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714? Not so fast.

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714? Not so fast.

Postby Matthias » Sat Aug 26, 2006 4:09 pm

Hm. An email my girlfriend sent to me mentioned that Ruth apparently had seven hundred and FIFTEEN home runs but isn't credited with one because of existing rules at the time (and may have lost more due to rules on fair/foul). Anyone ever hear this one before?

http://www4.stat.ncsu.edu/~reiland/baseball.html

Until 1920, in the last of the ninth inning or in the bottom of an extra inning, home runs that drove in the winning run ahead of them were scored only as singles, doubles, or triples, according to how many bases the baserunner needed to advance to score the winning run. For example, if the batter hit a home run in the bottom of the ninth inning with a teammate on third base and the score tied, the batter was credited with only a single. Under current rules, the batter would be credited with a "walk-off" home run and the home team would win by two runs.

In 1918 Babe Ruth hit a "home run" with a teammate on first base in the bottom of the ninth inning of a tied game. Under the rules of the day, Ruth was credited with a triple.

In 1968 the Special Baseball Records Committee voted to restore home runs to players who had lost credit for them because of the above-mentioned pre-1920 rule. But even people in power tinker with baseball's traditions and statistics at great peril. After a hyper-decibel outcry by casual and serious fans, the committee changed its mind in 1969.
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Postby Field » Sat Aug 26, 2006 4:23 pm

If I'm not mistaken weren't ground rule doubles a homerun back in Ruth's day. So it all works out somewhat I guess.

Wikipedia-

"Originally, all batted balls that cleared the fence after a bounce in fair territory or on a fly were counted as home runs. The rule was changed by the American League prior to the 1930 season and was subsequently adopted by the National League on December 12, 1930."

Link: http://en.wikipedia.org/wiki/Ground_rule_double
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Postby Matthias » Sat Aug 26, 2006 4:26 pm

Yah. I saw that mentioned as well. Although the thing I read said that Ruth didn't have any HRs of that variety. But I'm no baseball historian so don't know if that's accurate or not.

In any case, just read it and thought it was interesting.
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Postby Big Pimpin » Sat Aug 26, 2006 5:29 pm

Matthias wrote:Yah. I saw that mentioned as well. Although the thing I read said that Ruth didn't have any HRs of that variety. But I'm no baseball historian so don't know if that's accurate or not.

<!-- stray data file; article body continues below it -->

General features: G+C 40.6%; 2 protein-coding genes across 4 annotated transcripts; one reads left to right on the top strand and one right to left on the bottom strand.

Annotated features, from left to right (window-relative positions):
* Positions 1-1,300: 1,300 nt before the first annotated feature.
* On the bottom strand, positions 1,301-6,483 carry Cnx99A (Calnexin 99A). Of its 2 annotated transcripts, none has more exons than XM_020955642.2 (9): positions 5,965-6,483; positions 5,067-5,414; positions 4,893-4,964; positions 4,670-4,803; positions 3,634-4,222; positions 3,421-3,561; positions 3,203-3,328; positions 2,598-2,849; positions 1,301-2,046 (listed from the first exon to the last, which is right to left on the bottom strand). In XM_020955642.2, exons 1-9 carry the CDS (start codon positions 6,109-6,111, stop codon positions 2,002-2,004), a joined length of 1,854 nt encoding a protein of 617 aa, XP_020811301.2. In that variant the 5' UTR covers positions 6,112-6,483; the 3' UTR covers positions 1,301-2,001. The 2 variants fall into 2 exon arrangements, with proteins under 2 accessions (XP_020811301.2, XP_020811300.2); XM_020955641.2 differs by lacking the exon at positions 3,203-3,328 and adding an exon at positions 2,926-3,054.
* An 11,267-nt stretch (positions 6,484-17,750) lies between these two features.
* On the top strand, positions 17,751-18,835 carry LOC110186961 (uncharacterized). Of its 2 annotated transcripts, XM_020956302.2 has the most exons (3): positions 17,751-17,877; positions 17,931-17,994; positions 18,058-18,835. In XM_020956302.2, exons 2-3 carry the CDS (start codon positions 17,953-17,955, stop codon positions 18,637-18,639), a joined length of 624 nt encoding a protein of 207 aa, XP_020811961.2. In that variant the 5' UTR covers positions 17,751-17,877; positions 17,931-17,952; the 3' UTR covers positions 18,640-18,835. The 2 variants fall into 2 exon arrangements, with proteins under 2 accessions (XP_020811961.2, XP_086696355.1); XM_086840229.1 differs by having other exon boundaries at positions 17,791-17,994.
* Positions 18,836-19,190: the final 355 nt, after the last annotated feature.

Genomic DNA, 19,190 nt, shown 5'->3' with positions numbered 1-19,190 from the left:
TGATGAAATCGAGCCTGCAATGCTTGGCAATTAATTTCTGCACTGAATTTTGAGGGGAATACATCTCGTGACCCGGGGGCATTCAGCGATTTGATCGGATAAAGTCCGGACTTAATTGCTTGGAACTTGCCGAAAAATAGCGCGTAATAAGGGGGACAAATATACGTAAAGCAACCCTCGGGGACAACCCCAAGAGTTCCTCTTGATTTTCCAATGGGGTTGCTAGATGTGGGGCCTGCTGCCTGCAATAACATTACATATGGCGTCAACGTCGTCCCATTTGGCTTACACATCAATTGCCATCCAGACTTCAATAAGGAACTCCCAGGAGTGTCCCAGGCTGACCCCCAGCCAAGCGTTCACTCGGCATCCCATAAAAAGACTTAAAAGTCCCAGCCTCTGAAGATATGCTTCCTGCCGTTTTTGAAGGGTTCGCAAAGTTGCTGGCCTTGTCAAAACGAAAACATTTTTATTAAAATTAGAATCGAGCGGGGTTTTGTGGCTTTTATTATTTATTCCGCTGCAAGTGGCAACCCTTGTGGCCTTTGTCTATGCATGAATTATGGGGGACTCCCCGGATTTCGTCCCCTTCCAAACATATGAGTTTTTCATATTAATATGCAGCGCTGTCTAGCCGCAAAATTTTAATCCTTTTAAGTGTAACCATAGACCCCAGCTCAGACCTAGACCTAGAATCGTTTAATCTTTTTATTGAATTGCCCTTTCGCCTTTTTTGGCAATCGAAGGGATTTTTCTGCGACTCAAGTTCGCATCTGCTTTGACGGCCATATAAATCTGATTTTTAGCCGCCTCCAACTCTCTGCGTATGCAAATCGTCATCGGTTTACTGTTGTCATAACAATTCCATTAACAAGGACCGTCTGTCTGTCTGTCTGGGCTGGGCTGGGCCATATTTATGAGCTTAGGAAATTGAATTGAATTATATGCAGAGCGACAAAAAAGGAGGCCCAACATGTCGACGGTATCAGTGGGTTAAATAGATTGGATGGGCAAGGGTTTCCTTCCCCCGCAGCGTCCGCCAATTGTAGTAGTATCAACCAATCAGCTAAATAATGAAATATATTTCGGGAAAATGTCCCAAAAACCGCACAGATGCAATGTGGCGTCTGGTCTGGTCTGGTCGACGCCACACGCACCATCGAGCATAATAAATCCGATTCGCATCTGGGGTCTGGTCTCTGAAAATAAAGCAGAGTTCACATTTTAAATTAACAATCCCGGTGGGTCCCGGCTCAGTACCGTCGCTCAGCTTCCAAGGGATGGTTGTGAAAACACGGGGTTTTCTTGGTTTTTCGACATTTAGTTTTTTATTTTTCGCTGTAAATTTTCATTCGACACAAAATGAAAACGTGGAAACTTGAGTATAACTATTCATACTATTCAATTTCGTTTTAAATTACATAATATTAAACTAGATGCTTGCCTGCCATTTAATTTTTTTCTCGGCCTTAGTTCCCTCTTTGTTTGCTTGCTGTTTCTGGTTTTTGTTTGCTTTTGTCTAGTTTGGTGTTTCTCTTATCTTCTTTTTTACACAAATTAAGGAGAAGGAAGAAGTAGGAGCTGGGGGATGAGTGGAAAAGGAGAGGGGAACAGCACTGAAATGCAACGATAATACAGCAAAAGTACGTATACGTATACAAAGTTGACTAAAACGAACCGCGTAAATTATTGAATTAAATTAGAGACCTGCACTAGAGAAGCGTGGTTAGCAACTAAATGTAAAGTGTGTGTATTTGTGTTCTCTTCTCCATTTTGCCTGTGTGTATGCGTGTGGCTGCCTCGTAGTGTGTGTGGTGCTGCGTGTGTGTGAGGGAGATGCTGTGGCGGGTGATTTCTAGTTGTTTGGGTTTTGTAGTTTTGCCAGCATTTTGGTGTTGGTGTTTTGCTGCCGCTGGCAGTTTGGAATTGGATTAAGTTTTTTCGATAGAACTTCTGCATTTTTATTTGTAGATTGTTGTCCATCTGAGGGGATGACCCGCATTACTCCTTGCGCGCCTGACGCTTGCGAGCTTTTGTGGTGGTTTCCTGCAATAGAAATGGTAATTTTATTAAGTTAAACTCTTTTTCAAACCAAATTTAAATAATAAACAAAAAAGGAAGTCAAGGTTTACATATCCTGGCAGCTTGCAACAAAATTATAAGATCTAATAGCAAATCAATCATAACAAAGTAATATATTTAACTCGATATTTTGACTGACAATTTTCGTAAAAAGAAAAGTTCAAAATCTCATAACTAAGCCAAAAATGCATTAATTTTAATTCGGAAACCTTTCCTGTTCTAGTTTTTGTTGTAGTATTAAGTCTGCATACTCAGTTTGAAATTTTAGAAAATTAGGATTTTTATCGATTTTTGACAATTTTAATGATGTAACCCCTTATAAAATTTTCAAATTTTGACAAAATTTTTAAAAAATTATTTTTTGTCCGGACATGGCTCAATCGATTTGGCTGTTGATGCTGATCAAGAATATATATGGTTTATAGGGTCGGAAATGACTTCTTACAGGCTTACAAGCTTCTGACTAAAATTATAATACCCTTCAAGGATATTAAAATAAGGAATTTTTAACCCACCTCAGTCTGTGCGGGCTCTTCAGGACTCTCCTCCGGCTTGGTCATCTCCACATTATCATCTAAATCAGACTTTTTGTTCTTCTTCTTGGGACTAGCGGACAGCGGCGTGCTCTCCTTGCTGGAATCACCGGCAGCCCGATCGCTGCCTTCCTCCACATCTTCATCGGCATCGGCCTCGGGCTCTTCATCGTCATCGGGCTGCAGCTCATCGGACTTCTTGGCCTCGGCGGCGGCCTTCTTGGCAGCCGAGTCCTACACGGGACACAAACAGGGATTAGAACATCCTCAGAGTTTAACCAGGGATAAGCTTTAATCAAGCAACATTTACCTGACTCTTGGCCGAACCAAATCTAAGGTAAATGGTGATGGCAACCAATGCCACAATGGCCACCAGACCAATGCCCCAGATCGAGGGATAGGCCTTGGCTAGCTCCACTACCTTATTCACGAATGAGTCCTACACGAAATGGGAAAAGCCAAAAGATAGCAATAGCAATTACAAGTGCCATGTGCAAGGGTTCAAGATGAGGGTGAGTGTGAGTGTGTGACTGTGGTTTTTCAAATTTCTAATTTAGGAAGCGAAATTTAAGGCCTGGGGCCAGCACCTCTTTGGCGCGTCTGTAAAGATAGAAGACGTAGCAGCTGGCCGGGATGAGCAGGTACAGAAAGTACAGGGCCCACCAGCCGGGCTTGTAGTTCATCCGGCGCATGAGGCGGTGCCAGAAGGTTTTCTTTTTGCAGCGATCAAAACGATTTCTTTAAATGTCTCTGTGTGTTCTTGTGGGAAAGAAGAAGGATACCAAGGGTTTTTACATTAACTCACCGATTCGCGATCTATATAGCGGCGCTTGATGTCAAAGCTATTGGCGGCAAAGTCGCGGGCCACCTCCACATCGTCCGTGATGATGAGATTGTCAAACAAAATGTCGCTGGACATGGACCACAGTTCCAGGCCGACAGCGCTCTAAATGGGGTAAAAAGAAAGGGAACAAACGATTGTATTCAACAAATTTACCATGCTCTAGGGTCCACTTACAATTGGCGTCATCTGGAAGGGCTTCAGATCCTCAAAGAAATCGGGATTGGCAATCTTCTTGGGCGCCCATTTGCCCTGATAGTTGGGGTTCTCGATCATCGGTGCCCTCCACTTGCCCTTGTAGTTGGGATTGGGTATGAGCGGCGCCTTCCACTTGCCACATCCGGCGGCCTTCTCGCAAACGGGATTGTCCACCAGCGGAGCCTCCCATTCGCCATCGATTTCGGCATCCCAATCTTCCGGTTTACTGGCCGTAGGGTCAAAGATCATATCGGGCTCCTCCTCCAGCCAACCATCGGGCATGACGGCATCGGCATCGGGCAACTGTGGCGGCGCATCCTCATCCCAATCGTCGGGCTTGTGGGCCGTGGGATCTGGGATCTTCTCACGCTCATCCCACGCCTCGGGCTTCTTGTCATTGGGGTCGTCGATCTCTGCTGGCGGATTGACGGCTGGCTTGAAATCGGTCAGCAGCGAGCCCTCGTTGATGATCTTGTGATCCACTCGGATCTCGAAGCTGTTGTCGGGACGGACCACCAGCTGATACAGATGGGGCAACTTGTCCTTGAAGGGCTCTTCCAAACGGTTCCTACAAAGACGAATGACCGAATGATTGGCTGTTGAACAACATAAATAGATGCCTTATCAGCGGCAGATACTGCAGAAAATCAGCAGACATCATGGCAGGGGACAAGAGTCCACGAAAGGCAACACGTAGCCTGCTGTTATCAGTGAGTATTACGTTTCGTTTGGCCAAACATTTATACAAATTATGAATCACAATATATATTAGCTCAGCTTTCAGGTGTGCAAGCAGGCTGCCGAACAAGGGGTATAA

In any case, just read it and thought it was interesting.


I'd have a hard time believing that Ruth never had a "ground rule double." But maybe...
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Postby CadensDad » Sat Aug 26, 2006 5:53 pm

Big Pimpin wrote:
Matthias wrote:Yah. I saw that mentioned as well. Although the thing I read said that Ruth didn't have any HRs of that variety. But I'm no baseball historian so don't know if that's accurate or not.

In any case, just read it and thought it was interesting.


I'd have a hard time believing that Ruth never had a "ground rule double." But maybe...


I'm sure he had a few ground rule doubles, but back in those days the feilds where not as wide and there was alot more foul ball room on the sides.
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Postby Krunk City King$ » Sun Aug 27, 2006 11:12 am

Josh Gibson 962 HRs > Sadaharu Oh 868 HRs >Hank Aaron 755 HRs > Babe Ruths ground rule doubles.....


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Postby jlm53089 » Sun Aug 27, 2006 11:51 am

Well Ruth played in the dead ball era anyway, if he played today or when Aaron played i guarntee at least 100 more homers. They played in fields that were 500 ft deep(polo grounds)... it doesn't matter its history.
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Postby Tavish » Sun Aug 27, 2006 11:58 am

jlm53089 wrote:Well Ruth played in the dead ball era anyway, if he played today or when Aaron played i guarntee at least 100 more homers. They played in fields that were 500 ft deep(polo grounds)... it doesn't matter its history.


Ruth played a couple of seasons in the dead ball era. The majority of his career was spent in a great offensive era. Baseball of the late 20s and 30s was as kind if not moreso to hitters than the game today.
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Postby jlm53089 » Sun Aug 27, 2006 12:22 pm

before ruth the most homeruns in a season was 13... and no one would hit 40 homeruns till 20 years after ruth so it is nothing like today.
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Postby Tavish » Sun Aug 27, 2006 12:53 pm

jlm53089 wrote:before ruth the most homeruns in a season was 13... and no one would hit 40 homeruns till 20 years after ruth so it is nothing like today.


What? There were several guys who hit 20+ before Ruth. Ruth retired in 1935.

Guys who hit 40+ HR during Ruth's career:

Hack Wilson (hit 58 HR in 1930)
Chuck Klein (2 seasons of 40+ in the early 30s)
Mel Ott
Rogers Hornsby
Cy Williams
Lou Gehrig (5 seasons of 40+)
Jimmie Foxx (5 seasons of 40+ including 2 50+)

Then you have guys like Greenberg, Trosky, who had several 40+ seasons before the 1940s. Dimaggio had his 40+ HR season two years after Ruth retired. This doesn't count all of the 37/38/39 HR seasons by guys like Wally Berger and Gabby Hartnett that had a good chance of being 40 HR seasons but the teams only played 154 games in a season.
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